17. Cipriani F, Rawashdeh M, Ahmed M, Armstrong T, Pearce NW, Abu Hilal M. Oncological outcomes of laparoscopic surgery of liver metastases: a single-centre experience. Updates Surg. 2015;67(2):185–91.

    Article  PubMed  Google Scholar 

  18. Kandil E, Noureldine SI, Koffron A, Yao L, Saggi B, Buell JF. Outcomes of laparoscopic and open resection for neuroendocrine liver metastases. Surgery. 2012;152(6):1225–31.

    Article  PubMed  Google Scholar 

  19. Saxena A, Chua TC, Perera M, Chu F, Morris DL. Surgical resection of hepatic metastases from neuroendocrine neoplasms: a systematic review. Surg Oncol. 2012;21(3):e131–41.

    Article  PubMed  Google Scholar 

  20. Fitzgerald TL, Brinkley J, Banks S, Vohra N, Englert ZP, Zervos EE. The benefits of liver resection for non-colorectal, non-neuroendocrine liver metastases: a systematic review. Langenbecks Arch Surg. 2014;399(8):989–1000.

    Article  PubMed  Google Scholar 

  21. Labgaa I, Slankamenac K, Schadde E, Jibara G, Alshebeeb K, Mentha G, et al. Liver resection for metastases not of colorectal, neuroendocrine, sarcomatous, or ovarian (NCNSO) origin: a multicentric study. Am J Surg. 2018;215(1):125–30.

    Article  PubMed  Google Scholar 

  22. Berardi G, Van Cleven S, Fretland AA, Barkhatov L, Halls M, Cipriani F, et al. Evolution of laparoscopic liver surgery from innovation to implementation to mastery: perioperative and oncologic outcomes of 2,238 patients from 4 European specialized centers. J Am Coll Surg. 2017;225(5):639–49.

    Article  PubMed  Google Scholar 

  23. Groeschl RT, Nachmany I, Steel JL, Reddy SK, Glazer ES, de Jong MC, et al. Hepatectomy for noncolorectal non-neuroendocrine metastatic cancer: a multi-institutional analysis. J Am Coll Surg. 2012;214(5):769–77.

    Article  PubMed  Google Scholar 

  24. Gigot JF, Glineur D, Santiago Azagra J, Goergen M, Ceuterick M, Morino M, et al. Laparoscopic liver resection for malignant liver tumors: preliminary results of a multicenter European study. Ann Surg. 2002;236(1):90–7.

    Article  PubMed  PubMed Central  Google Scholar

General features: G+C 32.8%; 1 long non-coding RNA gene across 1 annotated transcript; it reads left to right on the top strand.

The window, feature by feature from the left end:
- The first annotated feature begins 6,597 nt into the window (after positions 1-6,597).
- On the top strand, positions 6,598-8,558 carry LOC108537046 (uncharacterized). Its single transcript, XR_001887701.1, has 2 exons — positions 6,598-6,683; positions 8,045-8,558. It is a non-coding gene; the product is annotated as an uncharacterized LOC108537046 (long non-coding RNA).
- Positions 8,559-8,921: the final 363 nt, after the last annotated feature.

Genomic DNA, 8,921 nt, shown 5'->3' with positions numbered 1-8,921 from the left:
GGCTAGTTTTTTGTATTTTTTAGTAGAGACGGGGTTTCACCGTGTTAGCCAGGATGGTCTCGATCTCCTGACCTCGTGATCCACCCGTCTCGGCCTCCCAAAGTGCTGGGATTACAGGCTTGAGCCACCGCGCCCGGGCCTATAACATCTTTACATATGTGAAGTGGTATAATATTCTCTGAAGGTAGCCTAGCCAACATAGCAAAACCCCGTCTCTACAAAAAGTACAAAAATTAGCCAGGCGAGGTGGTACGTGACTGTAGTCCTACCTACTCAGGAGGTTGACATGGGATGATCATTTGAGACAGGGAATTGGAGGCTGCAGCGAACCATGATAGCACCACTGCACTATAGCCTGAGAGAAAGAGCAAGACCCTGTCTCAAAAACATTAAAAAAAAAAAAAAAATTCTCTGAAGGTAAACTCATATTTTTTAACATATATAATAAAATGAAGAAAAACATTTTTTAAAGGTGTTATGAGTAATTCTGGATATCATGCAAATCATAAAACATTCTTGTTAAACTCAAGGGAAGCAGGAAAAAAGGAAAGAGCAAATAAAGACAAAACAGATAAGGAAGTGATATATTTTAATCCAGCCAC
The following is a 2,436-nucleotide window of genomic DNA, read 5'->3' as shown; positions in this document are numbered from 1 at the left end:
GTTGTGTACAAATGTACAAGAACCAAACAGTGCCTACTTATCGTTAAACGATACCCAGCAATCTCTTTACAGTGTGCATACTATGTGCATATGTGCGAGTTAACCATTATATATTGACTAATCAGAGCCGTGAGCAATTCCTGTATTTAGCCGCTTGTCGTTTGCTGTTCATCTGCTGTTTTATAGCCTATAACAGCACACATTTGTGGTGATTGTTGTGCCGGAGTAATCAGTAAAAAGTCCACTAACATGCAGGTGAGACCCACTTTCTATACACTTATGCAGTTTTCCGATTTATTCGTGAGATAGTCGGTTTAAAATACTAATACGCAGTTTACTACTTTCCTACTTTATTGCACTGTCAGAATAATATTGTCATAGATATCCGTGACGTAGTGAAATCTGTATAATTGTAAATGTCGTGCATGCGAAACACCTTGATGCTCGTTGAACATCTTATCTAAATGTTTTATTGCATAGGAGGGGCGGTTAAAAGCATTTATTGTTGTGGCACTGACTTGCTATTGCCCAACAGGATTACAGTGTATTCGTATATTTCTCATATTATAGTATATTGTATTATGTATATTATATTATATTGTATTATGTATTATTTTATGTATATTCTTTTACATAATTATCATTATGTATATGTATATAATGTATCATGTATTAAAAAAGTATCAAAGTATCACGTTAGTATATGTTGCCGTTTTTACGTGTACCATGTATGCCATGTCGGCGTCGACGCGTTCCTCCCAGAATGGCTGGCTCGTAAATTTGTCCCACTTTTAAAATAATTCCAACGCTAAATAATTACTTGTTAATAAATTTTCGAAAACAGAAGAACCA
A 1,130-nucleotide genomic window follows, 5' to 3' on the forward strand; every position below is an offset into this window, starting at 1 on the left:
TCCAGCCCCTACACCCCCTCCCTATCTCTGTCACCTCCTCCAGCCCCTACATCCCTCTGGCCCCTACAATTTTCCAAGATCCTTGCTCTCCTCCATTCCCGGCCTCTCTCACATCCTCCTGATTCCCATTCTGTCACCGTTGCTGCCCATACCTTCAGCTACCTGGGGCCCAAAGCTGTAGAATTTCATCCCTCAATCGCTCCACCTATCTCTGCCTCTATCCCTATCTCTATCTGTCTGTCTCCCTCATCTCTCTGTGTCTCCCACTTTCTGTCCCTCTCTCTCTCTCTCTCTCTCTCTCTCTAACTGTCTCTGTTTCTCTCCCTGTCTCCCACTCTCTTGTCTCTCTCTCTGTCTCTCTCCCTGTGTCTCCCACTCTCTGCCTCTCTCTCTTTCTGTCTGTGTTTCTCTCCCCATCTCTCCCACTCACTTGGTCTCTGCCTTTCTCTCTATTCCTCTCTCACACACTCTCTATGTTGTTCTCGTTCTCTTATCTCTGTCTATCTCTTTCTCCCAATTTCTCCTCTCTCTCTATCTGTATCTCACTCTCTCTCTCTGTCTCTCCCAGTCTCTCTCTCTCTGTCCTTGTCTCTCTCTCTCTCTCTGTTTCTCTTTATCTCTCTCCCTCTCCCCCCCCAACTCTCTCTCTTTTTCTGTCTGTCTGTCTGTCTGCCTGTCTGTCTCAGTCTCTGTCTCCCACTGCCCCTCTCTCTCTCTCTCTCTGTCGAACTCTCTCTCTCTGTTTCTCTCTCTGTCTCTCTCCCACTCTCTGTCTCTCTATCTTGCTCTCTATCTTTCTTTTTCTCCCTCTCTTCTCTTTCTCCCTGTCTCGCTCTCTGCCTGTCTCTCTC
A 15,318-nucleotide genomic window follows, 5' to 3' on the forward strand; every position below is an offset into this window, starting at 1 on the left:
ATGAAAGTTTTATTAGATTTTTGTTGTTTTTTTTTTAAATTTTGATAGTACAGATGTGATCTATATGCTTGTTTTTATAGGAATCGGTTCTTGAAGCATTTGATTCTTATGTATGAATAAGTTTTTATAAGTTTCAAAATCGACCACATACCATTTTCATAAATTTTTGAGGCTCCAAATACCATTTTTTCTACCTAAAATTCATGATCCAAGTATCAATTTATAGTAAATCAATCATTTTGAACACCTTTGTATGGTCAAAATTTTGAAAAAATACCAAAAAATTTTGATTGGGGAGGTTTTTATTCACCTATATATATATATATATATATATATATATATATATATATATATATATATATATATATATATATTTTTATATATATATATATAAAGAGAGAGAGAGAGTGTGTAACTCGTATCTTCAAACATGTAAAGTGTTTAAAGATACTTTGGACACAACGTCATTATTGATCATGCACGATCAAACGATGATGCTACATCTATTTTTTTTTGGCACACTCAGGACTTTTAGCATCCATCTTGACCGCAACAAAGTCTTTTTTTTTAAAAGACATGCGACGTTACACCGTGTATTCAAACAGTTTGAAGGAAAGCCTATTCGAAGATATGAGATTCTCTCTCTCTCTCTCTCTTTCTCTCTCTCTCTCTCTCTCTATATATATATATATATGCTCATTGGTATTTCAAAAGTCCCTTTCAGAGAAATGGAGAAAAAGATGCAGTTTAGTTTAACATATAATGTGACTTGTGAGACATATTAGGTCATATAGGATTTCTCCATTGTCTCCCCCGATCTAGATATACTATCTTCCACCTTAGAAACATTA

25. Fretland AA, Dagenborg VJ, Bjornelv GMW, Kazaryan AM, Kristiansen R, Fagerland MW, et al. Laparoscopic versus open resection for colorectal liver metastases: the OSLO-COMET Randomized Controlled Trial. Ann Surg. 2017.

  26. Goh EL, Chidambaram S, Ma S. Laparoscopic vs open hepatectomy for hepatocellular carcinoma in patients with cirrhosis: a meta-analysis of the long-term survival outcomes. Int J Surg. 2018;50:35–42.

    Article  PubMed  Google Scholar 

  27. Guro H, Kim JW, Choi Y, Cho JY, Yoon YS, Han HS. Multidisciplinary management of intrahepatic cholangiocarcinoma: current approaches. Surg Oncol. 2017;26(2):146–52.

    Article  PubMed  Google Scholar 

  28. Sano K, Yamamoto M, Mimura T, Endo I, Nakamori S, Konishi M, et al. Outcomes of 1,639 hepatectomies for non-colorectal non-neuroendocrine liver metastases: a multicenter analysis. J Hepatobiliary Pancreat Sci. 2018;25(11):465–75.

    Article  PubMed  Google Scholar 

  29. Sim DPY, Goh BKP, Lee SY, Chan CY, Tan IBH, Cheow PC, et al. Preoperative prognostic factors after liver resection for non-colorectal, non-neuroendocrine liver metastases and validation of the Adam Score in an Asian population. World J Surg. 2017.

  30. Maeda Y, Shinohara T, Katayama T, Futakawa N, Hamada T. Hepatectomy for liver metastases in non-colorectal, non-neuroendocrine cancer patients. The survival benefit in primary unresectable cases. Int J Surg. 2015;22:136–42.

    Article  PubMed  Google Scholar 

  31. Clarke NAR, Kanhere HA, Trochsler MI, Maddern GJ. Liver resection for non-colorectal non-neuroendocrine metastases. ANZ J Surg. 2018;88(4):E313–e7.

    Article  PubMed  Google Scholar 

  32. Aghayan DL, Kazaryan AM, Fretland AA, Sahakyan MA, Rosok BI, Bjornbeth BA, et al. Laparoscopic liver resection for metastatic melanoma. Surg Endosc. 2018;32(3):1470–7.

    Article  PubMed  Google Scholar 

  33. Edwin B, Nordin A, Kazaryan AM. Laparoscopic liver surgery: new frontiers. Scand J Surg. 2011;100(1):54–65.

    Article  CAS  PubMed  Google Scholar 

  34. Postriganova N, Kazaryan AM, Rosok BI, Fretland A, Barkhatov L, Edwin B. Margin status after laparoscopic resection of colorectal liver metastases: does a narrow resection margin have an influence on survival and local recurrence? HPB (Oxford). 2014;16(9):822–9.

    Article  PubMed  Google Scholar 

  35. Moris D, Dimitroulis D, Vernadakis S, Papalampros A, Spartalis E, Petrou A, et al. Parenchymal-sparing hepatectomy as the new doctrine in the treatment of liver-metastatic colorectal disease: beyond oncological outcomes. Anticancer Res. 2017;37(1):9–14.

    Article  PubMed  Google Scholar 

  36. Evrard S, Poston G, Kissmeyer-Nielsen P, Diallo A, Desolneux G, Brouste V, et al. Combined ablation and resection (CARe) as an effective parenchymal sparing treatment for extensive colorectal liver metastases. PloS One. 2014;9(12):e114404.